Throughout your bodybuilding career, you frequently used Hammer Strength equipment. What is it that you liked about these machines?Advertisement
It’s true that I incorporated Hammer Strength exercises into my Mr. Olympia training routines, and I still use them today. I started using Hammer Strength machines in early ’94. I’m actually not a big fan of machines in general — I prefer free weights.
However, Hammer Strength machines are well designed. The equipment follows the motion of the muscles being trained and is almost like a cross between free weights and machines. For instance, during the bench press, your hands are brought down across your body so that your pecs are contracted at the top of the movement. With most other machines, you are simply pushing in a straight line, as if you are pressing a barbell.
The same goes for back machines. I used to do reverse-grip pulldowns on a lat machine before I ever touched a piece of Hammer Strength equipment. When the Hammer Strength version came out, I was pleased. What I like most about it is the arc of the pulling movement. On a lat machine, the pulldown motion is in a straight line, but the function of the lats is to pull both down and back, so the Hammer Strength machine is more effective. The seated row is equally good and is something I used quite a bit. I especially liked to perform these in single-arm fashion. In fact, I became known as such a proponent of this exercise that I was later consulted during the development of a reverse-grip rowing machine.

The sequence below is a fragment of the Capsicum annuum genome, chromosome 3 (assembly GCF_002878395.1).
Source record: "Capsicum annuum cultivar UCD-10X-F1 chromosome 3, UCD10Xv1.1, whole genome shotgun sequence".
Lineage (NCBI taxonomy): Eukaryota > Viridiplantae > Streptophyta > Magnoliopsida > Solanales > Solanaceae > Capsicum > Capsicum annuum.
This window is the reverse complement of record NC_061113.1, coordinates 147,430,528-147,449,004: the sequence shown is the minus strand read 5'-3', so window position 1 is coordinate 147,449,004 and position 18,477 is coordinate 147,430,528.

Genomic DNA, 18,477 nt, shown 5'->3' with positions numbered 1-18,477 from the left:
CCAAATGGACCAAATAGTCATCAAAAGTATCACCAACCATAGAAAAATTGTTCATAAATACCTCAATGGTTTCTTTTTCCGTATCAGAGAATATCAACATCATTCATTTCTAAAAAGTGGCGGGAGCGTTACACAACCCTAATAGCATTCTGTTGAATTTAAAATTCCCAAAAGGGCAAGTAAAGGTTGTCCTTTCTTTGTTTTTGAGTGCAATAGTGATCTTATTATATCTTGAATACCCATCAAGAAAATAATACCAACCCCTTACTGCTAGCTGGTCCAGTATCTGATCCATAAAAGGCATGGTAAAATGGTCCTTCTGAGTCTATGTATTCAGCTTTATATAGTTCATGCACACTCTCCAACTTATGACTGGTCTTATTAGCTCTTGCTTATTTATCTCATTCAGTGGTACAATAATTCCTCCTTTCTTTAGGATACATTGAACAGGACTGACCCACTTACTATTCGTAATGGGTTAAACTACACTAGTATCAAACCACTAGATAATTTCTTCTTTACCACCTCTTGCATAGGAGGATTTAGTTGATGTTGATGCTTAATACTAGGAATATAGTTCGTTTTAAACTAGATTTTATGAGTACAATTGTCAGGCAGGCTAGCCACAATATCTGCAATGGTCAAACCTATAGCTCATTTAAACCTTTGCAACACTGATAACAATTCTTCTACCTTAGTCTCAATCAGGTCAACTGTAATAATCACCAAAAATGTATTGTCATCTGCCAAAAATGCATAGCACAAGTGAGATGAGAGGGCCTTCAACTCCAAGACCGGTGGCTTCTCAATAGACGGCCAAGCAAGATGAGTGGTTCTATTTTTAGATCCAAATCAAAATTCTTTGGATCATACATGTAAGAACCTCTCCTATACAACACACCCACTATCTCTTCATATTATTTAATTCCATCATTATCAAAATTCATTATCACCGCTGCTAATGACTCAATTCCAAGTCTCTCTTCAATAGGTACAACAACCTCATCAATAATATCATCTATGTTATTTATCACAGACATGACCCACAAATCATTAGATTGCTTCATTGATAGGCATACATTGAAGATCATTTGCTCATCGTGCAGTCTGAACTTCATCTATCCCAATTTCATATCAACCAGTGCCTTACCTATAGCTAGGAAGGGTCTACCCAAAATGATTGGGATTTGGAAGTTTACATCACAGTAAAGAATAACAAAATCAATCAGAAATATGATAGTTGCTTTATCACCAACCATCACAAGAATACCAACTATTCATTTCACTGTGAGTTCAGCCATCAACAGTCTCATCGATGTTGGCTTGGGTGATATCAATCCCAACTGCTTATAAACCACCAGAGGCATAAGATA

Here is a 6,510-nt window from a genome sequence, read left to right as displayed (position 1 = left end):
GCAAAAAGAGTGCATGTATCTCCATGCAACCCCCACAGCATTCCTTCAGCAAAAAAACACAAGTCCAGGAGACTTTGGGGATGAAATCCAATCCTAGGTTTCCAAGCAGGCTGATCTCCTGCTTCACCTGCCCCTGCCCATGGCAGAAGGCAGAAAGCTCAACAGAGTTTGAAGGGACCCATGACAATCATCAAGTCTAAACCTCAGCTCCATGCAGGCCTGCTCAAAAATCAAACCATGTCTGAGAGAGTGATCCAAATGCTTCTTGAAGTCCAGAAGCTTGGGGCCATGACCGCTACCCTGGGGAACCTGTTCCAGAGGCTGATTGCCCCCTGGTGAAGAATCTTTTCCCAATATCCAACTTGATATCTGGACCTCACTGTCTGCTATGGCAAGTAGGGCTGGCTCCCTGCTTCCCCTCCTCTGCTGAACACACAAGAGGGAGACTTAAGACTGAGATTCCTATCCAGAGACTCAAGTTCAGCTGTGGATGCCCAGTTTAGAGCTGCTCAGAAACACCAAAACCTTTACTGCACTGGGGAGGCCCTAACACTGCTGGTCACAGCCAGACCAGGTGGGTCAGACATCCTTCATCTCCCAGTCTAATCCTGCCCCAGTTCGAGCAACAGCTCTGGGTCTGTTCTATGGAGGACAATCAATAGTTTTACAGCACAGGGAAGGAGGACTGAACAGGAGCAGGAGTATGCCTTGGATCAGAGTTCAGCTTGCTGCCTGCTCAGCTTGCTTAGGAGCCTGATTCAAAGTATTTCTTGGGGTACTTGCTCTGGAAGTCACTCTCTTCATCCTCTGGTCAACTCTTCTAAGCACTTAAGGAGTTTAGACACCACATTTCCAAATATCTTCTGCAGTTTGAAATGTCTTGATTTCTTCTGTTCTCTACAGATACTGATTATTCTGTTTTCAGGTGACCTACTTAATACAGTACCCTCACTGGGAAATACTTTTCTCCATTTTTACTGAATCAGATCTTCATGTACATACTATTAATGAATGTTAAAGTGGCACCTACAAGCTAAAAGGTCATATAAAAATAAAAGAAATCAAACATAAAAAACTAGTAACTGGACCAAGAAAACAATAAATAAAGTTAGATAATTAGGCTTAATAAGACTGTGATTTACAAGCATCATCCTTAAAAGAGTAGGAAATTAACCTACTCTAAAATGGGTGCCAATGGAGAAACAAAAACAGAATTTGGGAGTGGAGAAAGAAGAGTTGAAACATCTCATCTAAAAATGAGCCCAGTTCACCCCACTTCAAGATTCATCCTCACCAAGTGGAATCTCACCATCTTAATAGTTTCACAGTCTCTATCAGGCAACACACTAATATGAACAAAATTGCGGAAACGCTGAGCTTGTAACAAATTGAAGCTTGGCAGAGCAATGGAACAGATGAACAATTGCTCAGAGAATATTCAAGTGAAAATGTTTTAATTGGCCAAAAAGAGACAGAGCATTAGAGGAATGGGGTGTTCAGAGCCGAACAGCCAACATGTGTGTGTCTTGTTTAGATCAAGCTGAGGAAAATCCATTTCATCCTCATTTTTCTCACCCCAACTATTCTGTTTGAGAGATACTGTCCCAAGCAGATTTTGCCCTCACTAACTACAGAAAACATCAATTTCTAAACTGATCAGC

I must admit that I am not such a fan of Hammer Strength lowerbody lowerbody machines as I am the upper. It’s just a matter of preference. I suppose it’s harder for machines to accurately duplicate the range of motion of the legs than of the upper body.
I encourage you to give Hammer Strength equipment a try, especially the first generation version. You may find that it doesn’t work the same way for you that it did for me, or you may discover that it’s a great addition to your own training program. - FLEX